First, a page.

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Benchmarks are not the real issue here

Created by dave. Last edited by dave, 10 years and 50 days ago. Viewed 2,799 times. #2
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Benchmarks are not the real issue here

There has been a preliminary report which identifies the benchmark process that is going to be applied to Autism Intervention Program clients. This is an attempt to codify certain things that have been implied in the program thus far:

  • clients will be helped to some maximum standard and then discharged
  • clients will be expected to make progress through the program
The goal of both these operational assumptions is to get more children into, and therefore through (and therefore, out of), the program while they are still young enough to gain value from it.

Naturally, parents of children in the program are resisting the benchmarks, since it codifies the terms for discharge. Without codified terms, there is always the hope that service can be continued, especially given the lack of services to graduate to, let alone be transitioned to.

It occurs to me is that we are perhaps getting hung up on the wrong thing here.

First, there are two struggles going on in the parent community: first to get IN to the Autism Intervention Programs, and second to either STAY in or transition to "more appropriate services".

When we did our contract with AIPEO for our son, I asked them about the exit clauses, one of which boiled down to the AIP not being the most appropriate service for our son. The staffer who worked with me told me that if there was a more appropriate service, my son would be discharged without regard to whether or not there was available space for him in the indicated service.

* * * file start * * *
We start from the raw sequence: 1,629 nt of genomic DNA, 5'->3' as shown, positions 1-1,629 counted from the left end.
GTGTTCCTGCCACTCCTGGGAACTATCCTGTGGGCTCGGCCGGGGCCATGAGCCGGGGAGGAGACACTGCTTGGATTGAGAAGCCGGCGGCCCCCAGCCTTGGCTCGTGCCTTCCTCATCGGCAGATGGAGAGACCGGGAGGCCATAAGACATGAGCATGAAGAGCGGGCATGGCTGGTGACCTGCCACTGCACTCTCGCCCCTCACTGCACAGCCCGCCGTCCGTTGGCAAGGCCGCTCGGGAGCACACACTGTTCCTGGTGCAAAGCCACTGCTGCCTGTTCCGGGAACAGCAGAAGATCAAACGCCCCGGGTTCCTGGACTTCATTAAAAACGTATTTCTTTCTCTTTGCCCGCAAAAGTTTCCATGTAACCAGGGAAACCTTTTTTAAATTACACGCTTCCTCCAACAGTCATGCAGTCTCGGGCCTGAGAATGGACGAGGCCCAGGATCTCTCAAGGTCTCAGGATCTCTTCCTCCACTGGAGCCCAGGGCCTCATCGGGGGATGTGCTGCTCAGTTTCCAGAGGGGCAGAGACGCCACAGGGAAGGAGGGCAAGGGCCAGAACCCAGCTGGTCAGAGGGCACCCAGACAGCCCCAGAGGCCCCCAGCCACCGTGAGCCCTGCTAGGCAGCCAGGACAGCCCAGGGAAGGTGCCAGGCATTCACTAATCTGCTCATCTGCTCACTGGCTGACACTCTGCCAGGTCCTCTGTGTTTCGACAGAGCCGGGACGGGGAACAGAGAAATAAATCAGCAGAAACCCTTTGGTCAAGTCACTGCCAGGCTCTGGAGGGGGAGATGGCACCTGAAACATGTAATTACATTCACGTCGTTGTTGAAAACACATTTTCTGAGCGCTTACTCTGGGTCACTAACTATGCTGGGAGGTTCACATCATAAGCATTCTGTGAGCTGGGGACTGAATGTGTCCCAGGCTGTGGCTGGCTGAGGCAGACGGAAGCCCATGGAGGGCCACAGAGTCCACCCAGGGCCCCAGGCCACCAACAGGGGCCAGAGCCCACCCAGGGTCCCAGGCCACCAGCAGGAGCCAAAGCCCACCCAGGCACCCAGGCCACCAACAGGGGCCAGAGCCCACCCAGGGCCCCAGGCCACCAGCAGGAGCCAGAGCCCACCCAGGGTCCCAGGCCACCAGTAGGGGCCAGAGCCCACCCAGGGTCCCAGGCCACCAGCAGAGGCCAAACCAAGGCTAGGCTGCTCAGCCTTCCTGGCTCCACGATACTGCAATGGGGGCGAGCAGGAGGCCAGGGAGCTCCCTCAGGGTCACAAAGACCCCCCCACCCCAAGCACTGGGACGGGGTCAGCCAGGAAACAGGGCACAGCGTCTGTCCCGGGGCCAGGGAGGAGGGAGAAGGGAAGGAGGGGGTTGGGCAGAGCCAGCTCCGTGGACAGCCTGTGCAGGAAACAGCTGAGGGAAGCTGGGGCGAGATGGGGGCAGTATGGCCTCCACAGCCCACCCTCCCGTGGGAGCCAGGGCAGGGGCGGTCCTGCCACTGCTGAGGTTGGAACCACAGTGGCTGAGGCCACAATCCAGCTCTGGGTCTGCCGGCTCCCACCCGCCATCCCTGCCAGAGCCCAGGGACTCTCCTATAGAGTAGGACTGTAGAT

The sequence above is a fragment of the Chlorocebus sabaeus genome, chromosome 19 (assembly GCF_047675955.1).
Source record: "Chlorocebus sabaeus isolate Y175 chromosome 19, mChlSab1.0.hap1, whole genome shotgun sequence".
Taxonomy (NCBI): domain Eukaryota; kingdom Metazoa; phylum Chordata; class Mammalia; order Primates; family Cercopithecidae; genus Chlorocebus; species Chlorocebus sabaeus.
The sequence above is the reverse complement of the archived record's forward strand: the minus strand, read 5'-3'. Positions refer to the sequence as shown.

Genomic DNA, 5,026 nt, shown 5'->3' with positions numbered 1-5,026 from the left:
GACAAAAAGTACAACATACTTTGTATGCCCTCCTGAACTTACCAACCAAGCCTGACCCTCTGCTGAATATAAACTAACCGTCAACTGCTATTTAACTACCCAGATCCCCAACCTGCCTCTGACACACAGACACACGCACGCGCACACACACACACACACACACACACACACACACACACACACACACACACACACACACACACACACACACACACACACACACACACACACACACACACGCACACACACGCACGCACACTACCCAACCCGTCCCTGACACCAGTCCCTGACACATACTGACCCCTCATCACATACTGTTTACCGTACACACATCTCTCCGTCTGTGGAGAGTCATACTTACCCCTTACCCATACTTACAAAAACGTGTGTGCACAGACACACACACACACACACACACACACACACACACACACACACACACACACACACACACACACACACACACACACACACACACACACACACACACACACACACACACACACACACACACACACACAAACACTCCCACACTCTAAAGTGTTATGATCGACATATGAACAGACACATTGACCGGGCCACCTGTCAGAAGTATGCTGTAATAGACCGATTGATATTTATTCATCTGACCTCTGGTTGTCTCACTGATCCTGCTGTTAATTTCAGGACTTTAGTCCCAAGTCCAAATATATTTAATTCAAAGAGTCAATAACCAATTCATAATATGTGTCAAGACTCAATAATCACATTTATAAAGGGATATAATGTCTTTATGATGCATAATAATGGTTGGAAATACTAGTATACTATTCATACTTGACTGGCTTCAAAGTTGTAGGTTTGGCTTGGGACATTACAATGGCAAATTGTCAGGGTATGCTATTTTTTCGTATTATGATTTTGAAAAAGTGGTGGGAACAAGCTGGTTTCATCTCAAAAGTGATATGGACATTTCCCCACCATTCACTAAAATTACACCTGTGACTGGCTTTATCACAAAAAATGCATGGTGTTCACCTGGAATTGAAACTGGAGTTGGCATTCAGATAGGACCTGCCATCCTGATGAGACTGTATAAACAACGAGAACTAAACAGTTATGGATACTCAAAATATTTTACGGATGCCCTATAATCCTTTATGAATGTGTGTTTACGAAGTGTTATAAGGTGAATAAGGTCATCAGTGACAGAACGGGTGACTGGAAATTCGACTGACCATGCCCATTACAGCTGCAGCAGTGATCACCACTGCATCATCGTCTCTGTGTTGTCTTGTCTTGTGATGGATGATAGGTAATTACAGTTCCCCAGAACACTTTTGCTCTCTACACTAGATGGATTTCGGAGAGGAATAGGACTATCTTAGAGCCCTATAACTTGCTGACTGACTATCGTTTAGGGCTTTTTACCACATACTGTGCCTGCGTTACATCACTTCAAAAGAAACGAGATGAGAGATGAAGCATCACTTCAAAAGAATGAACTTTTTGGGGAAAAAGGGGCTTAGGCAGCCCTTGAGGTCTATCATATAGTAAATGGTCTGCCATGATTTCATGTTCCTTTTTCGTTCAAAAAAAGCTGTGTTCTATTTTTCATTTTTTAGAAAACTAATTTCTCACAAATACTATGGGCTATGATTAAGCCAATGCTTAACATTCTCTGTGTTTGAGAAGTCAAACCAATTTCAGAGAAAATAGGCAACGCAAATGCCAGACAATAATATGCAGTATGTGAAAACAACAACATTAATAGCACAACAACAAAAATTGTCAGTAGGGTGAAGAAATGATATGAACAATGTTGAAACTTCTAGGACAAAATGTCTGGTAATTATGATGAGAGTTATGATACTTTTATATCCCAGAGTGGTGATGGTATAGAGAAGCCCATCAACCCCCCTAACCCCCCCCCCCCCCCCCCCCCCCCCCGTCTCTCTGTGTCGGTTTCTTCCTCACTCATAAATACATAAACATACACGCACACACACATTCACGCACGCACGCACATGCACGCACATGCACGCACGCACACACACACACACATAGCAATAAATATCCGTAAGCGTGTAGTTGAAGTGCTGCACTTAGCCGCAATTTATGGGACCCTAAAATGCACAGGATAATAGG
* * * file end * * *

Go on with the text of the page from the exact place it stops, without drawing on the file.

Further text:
And to some extent this is fair -- one would not expect a kindergarden teacher to provide further instruction to a child just because there was no Grade 1 space available. And the kindergarden teacher is in no way responsible for ensuring that Grade 1 is appropriately funded and staffed.

With the Benchmarks, AIP is trying to codify standards for who stays and who goes, because in all fairness the AIP constituency is the children in their care and the children on their wait-list. It isn't their responsibility to ensure that there is space in the next step for these children, and to hold children in the program beyond these standards is unfair to those children who are still on the wait-list.

The goal of the program is what is best for the children, plural. If the program gets to the point where they are helping one child a little at expense of helping a different child a great deal, that's not what the program is about and the first child should be discharged.

This is hard for us as parents because we want what is best for our child, singular. Our focus is different, and that is why we want our child to continue to receive help if nothing [better/else] is going to be made available to us.

Whats the point of all this?

The point is that our problem lies higher up the Ministerial food chain at the Ministry, perhaps even with the Minister himself, and by extention Finance, the Cabinet, and the Premier.

Only by getting the Ministry to commit to a full program of every level, with proper funding and staffing, will we see the kind of program that our children need.

And political realities mean that even if we could get such a program, very few of us current parents in the system would benefit from it because of the length of time it would take to get such a program up and running.

In a lot of ways the advocacy we do here won't change much for our kids, but it has the chance to help kids in future, and we should maybe try to remember that.

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